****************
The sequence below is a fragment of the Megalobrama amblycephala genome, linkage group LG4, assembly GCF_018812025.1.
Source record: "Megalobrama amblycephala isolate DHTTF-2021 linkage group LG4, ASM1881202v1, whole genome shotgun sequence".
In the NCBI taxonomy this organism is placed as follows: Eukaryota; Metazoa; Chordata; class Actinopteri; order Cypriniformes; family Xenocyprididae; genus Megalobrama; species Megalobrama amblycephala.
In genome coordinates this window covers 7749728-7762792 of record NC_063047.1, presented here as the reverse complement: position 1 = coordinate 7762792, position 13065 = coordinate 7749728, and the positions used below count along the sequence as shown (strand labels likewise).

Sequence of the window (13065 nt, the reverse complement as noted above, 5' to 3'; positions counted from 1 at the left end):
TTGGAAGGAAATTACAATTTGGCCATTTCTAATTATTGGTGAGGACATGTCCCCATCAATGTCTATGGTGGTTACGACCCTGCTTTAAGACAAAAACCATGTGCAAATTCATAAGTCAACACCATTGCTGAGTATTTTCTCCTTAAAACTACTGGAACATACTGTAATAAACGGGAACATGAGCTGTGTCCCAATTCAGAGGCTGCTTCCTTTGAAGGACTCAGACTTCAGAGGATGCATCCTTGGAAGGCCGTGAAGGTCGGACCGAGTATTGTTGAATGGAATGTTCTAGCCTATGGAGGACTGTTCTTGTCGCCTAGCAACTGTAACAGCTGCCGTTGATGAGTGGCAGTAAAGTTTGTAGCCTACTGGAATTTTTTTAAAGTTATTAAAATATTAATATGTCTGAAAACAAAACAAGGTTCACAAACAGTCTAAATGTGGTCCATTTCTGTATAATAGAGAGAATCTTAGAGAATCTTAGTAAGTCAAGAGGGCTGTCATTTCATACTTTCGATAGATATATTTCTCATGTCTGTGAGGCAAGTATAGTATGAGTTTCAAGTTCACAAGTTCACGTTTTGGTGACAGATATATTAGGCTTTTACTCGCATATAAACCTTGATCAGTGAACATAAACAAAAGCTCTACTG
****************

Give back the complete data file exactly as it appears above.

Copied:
The sequence below is a fragment of the Megalobrama amblycephala genome, linkage group LG4, assembly GCF_018812025.1.
Source record: "Megalobrama amblycephala isolate DHTTF-2021 linkage group LG4, ASM1881202v1, whole genome shotgun sequence".
In the NCBI taxonomy this organism is placed as follows: Eukaryota; Metazoa; Chordata; class Actinopteri; order Cypriniformes; family Xenocyprididae; genus Megalobrama; species Megalobrama amblycephala.
In genome coordinates this window covers 7749728-7762792 of record NC_063047.1, presented here as the reverse complement: position 1 = coordinate 7762792, position 13065 = coordinate 7749728, and the positions used below count along the sequence as shown (strand labels likewise).

Sequence of the window (13065 nt, the reverse complement as noted above, 5' to 3'; positions counted from 1 at the left end):
TTGGAAGGAAATTACAATTTGGCCATTTCTAATTATTGGTGAGGACATGTCCCCATCAATGTCTATGGTGGTTACGACCCTGCTTTAAGACAAAAACCATGTGCAAATTCATAAGTCAACACCATTGCTGAGTATTTTCTCCTTAAAACTACTGGAACATACTGTAATAAACGGGAACATGAGCTGTGTCCCAATTCAGAGGCTGCTTCCTTTGAAGGACTCAGACTTCAGAGGATGCATCCTTGGAAGGCCGTGAAGGTCGGACCGAGTATTGTTGAATGGAATGTTCTAGCCTATGGAGGACTGTTCTTGTCGCCTAGCAACTGTAACAGCTGCCGTTGATGAGTGGCAGTAAAGTTTGTAGCCTACTGGAATTTTTTTAAAGTTATTAAAATATTAATATGTCTGAAAACAAAACAAGGTTCACAAACAGTCTAAATGTGGTCCATTTCTGTATAATAGAGAGAATCTTAGAGAATCTTAGTAAGTCAAGAGGGCTGTCATTTCATACTTTCGATAGATATATTTCTCATGTCTGTGAGGCAAGTATAGTATGAGTTTCAAGTTCACAAGTTCACGTTTTGGTGACAGATATATTAGGCTTTTACTCGCATATAAACCTTGATCAGTGAACATAAACAAAAGCTCTACTG